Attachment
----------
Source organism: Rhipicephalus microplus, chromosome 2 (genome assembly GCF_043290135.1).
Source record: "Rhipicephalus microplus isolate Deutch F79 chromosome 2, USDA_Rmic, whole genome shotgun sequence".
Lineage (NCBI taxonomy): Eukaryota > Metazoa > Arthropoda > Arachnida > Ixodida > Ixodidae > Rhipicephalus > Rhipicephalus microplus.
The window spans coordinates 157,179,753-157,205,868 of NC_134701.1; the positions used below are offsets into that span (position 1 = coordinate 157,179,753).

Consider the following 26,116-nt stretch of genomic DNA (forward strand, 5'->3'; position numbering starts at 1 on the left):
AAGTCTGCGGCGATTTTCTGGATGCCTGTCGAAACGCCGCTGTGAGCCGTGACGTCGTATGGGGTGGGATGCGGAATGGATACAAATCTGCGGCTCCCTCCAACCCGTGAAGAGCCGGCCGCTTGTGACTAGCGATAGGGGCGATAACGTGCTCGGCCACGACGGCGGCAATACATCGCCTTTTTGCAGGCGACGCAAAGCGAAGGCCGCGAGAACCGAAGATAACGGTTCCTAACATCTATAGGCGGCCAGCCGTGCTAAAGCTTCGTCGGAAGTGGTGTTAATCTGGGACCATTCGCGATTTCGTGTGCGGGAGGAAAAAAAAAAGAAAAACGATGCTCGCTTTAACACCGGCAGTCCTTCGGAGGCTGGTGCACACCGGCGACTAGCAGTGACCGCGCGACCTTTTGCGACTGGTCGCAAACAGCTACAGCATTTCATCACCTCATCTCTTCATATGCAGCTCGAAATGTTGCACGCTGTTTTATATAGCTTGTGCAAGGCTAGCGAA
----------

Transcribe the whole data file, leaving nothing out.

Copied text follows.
Source organism: Rhipicephalus microplus, chromosome 2 (genome assembly GCF_043290135.1).
Source record: "Rhipicephalus microplus isolate Deutch F79 chromosome 2, USDA_Rmic, whole genome shotgun sequence".
Lineage (NCBI taxonomy): Eukaryota > Metazoa > Arthropoda > Arachnida > Ixodida > Ixodidae > Rhipicephalus > Rhipicephalus microplus.
The window spans coordinates 157,179,753-157,205,868 of NC_134701.1; the positions used below are offsets into that span (position 1 = coordinate 157,179,753).

Consider the following 26,116-nt stretch of genomic DNA (forward strand, 5'->3'; position numbering starts at 1 on the left):
AAGTCTGCGGCGATTTTCTGGATGCCTGTCGAAACGCCGCTGTGAGCCGTGACGTCGTATGGGGTGGGATGCGGAATGGATACAAATCTGCGGCTCCCTCCAACCCGTGAAGAGCCGGCCGCTTGTGACTAGCGATAGGGGCGATAACGTGCTCGGCCACGACGGCGGCAATACATCGCCTTTTTGCAGGCGACGCAAAGCGAAGGCCGCGAGAACCGAAGATAACGGTTCCTAACATCTATAGGCGGCCAGCCGTGCTAAAGCTTCGTCGGAAGTGGTGTTAATCTGGGACCATTCGCGATTTCGTGTGCGGGAGGAAAAAAAAAAGAAAAACGATGCTCGCTTTAACACCGGCAGTCCTTCGGAGGCTGGTGCACACCGGCGACTAGCAGTGACCGCGCGACCTTTTGCGACTGGTCGCAAACAGCTACAGCATTTCATCACCTCATCTCTTCATATGCAGCTCGAAATGTTGCACGCTGTTTTATATAGCTTGTGCAAGGCTAGCGAA